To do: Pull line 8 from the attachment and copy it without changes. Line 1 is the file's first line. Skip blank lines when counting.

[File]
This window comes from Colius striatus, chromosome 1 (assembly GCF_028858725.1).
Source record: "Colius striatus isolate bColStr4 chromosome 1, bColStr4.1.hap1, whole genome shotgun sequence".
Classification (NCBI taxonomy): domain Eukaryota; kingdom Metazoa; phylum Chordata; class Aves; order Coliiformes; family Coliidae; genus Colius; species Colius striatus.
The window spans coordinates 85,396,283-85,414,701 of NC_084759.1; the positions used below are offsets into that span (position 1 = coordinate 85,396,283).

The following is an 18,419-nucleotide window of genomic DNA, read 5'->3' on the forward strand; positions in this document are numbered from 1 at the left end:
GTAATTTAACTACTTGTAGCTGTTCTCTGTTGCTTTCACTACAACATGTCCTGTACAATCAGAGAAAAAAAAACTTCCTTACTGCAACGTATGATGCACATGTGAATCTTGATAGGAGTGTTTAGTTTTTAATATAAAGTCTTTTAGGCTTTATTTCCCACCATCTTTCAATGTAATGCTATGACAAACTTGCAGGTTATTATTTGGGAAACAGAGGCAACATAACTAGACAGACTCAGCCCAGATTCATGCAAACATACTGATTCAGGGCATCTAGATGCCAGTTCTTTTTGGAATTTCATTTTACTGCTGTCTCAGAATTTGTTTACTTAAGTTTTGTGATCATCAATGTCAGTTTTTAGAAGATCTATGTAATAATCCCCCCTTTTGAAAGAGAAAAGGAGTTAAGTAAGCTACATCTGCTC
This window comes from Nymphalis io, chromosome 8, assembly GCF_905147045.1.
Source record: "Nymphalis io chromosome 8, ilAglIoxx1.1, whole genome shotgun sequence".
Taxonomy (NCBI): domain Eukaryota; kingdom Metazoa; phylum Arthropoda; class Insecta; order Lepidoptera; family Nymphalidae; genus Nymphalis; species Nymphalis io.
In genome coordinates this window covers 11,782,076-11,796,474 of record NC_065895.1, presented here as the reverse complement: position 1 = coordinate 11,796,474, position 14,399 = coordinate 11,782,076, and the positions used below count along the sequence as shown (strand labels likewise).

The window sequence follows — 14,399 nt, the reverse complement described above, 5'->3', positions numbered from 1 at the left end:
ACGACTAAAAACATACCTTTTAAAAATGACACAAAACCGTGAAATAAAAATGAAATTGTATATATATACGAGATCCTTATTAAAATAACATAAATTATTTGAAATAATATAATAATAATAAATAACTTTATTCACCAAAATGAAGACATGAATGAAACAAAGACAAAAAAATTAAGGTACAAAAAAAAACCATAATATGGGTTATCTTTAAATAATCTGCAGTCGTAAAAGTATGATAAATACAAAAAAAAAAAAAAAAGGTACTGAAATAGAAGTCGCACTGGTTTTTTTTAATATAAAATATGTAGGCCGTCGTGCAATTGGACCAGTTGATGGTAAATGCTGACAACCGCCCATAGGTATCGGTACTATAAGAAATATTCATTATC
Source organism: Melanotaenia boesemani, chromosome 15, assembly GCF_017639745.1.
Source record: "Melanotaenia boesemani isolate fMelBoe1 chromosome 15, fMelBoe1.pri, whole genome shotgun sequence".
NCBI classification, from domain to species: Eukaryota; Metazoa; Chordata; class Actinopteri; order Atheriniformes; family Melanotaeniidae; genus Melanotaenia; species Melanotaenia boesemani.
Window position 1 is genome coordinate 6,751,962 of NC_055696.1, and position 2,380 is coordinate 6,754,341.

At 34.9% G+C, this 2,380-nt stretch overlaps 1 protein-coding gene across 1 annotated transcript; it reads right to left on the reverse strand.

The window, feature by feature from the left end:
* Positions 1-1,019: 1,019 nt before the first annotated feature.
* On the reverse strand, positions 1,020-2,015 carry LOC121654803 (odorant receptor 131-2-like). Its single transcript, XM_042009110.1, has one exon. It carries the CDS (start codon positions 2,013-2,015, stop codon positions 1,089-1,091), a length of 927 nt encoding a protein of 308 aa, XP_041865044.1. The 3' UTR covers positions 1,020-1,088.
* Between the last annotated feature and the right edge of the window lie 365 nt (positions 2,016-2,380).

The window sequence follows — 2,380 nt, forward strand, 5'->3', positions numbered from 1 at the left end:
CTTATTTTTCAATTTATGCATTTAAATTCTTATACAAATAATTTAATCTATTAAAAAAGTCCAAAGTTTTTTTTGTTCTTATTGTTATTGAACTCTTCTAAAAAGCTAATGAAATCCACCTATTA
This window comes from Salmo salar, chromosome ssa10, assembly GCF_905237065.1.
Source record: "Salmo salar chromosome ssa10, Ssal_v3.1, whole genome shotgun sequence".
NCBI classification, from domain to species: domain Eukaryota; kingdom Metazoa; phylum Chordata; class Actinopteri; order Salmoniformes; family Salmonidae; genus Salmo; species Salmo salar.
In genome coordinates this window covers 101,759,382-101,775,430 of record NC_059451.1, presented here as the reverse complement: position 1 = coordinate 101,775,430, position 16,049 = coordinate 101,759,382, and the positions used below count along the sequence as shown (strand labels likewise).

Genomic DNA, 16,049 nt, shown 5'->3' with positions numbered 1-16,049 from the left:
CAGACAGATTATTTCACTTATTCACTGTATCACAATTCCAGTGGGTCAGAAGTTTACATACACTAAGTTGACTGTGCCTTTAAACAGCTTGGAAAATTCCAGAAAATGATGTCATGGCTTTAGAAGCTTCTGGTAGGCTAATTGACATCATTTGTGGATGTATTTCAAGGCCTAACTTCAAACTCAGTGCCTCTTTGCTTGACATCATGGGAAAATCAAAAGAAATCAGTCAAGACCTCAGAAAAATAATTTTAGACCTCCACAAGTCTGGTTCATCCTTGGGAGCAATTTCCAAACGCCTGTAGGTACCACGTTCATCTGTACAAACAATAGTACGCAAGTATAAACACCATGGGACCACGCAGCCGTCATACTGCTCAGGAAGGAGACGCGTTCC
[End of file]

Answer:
Source record: "Nymphalis io chromosome 8, ilAglIoxx1.1, whole genome shotgun sequence".